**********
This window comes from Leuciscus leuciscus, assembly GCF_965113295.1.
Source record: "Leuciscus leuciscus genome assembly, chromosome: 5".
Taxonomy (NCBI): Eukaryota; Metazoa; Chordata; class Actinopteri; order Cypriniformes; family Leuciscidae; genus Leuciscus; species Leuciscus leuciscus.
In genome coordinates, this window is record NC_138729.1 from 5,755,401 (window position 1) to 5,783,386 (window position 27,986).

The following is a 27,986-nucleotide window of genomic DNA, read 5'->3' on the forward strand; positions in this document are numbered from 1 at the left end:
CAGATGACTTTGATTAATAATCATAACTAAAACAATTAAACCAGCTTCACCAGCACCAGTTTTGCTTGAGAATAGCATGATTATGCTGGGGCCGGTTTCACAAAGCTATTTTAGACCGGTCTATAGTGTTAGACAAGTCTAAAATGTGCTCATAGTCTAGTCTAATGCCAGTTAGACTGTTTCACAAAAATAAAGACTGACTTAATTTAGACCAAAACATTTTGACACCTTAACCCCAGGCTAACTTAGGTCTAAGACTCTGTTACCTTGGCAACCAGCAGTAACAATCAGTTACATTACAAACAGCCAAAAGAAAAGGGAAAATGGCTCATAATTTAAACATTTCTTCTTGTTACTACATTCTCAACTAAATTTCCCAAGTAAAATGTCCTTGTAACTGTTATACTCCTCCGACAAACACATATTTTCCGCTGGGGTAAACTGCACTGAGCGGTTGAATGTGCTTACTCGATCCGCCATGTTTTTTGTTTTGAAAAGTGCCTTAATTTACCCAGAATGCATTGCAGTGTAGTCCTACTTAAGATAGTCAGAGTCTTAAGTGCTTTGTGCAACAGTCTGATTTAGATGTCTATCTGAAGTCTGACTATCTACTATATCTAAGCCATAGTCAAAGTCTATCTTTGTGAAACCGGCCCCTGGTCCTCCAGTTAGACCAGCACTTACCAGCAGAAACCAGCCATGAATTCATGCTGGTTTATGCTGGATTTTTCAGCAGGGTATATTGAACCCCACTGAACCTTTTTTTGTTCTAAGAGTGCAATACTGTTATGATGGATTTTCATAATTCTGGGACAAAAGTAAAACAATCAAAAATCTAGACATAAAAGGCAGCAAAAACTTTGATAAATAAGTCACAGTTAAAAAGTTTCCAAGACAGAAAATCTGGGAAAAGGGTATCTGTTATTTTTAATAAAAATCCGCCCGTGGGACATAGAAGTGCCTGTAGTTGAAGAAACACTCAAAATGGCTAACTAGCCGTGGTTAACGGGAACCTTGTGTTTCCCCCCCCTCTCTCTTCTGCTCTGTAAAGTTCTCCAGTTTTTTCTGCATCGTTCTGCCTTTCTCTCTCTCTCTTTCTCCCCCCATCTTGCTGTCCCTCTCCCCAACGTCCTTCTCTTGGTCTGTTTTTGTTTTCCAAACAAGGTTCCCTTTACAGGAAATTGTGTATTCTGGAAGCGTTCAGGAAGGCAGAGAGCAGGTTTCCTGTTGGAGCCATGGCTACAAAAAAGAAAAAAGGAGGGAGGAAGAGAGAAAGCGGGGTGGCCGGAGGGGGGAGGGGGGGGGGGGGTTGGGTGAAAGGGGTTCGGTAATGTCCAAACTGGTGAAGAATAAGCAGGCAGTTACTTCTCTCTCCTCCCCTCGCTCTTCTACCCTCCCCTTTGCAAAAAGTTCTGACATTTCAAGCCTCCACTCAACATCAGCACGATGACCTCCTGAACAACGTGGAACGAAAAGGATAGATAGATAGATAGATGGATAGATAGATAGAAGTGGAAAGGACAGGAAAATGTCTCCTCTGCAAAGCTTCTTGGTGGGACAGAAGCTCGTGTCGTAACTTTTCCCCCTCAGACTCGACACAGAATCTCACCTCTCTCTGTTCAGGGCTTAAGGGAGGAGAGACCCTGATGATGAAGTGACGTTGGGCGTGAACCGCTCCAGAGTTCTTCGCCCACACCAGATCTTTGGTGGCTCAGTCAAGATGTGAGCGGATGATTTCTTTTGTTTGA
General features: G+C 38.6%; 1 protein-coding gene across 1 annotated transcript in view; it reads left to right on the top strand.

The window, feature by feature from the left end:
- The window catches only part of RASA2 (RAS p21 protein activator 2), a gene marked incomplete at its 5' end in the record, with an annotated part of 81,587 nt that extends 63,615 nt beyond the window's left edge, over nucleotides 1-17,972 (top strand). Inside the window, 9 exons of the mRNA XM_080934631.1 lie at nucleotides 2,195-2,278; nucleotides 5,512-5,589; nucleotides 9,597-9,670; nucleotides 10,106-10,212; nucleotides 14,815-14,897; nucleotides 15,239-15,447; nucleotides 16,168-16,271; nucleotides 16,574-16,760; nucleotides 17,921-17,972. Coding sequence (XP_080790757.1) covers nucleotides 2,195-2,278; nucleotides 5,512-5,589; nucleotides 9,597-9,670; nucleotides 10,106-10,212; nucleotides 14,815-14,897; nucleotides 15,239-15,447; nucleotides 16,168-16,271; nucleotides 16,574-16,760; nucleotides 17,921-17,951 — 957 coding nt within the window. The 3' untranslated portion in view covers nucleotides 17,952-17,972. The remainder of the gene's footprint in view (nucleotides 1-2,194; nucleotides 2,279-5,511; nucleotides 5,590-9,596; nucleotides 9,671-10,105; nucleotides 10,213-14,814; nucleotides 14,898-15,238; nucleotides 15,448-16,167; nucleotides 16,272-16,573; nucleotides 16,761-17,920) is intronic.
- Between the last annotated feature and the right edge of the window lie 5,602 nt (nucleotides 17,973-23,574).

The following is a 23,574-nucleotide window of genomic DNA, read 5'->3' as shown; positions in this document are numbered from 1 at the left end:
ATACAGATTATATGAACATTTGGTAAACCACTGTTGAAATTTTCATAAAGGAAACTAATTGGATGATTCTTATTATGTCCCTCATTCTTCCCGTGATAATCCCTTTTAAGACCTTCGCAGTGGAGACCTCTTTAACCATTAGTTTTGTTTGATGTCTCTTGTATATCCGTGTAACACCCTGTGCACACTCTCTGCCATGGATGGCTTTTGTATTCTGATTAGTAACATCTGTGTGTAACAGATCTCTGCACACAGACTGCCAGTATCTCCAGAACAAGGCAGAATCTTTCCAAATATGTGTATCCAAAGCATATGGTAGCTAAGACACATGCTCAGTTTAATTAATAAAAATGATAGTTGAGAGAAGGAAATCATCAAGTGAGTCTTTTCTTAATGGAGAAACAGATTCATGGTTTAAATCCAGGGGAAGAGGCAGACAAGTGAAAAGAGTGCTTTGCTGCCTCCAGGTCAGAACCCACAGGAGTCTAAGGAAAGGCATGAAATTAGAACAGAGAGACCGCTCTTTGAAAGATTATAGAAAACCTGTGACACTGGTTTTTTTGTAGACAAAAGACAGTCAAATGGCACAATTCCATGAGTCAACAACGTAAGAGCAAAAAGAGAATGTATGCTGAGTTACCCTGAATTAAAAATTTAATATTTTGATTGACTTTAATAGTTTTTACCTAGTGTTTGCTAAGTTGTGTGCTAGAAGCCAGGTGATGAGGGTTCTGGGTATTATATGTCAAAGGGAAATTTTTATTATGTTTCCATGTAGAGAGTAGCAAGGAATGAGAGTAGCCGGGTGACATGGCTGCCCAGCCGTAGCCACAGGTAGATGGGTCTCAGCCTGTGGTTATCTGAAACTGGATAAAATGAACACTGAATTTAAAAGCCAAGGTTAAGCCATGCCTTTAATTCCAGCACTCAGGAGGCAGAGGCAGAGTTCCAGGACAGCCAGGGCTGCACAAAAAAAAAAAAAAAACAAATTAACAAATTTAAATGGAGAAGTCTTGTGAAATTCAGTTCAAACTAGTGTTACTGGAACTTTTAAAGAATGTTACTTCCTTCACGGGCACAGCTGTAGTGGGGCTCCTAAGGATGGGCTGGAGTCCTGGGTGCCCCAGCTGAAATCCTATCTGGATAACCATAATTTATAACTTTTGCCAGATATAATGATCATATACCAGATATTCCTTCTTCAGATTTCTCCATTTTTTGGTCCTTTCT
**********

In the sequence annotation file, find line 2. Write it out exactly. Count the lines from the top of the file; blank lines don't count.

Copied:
Source record: "Leuciscus leuciscus genome assembly, chromosome: 5".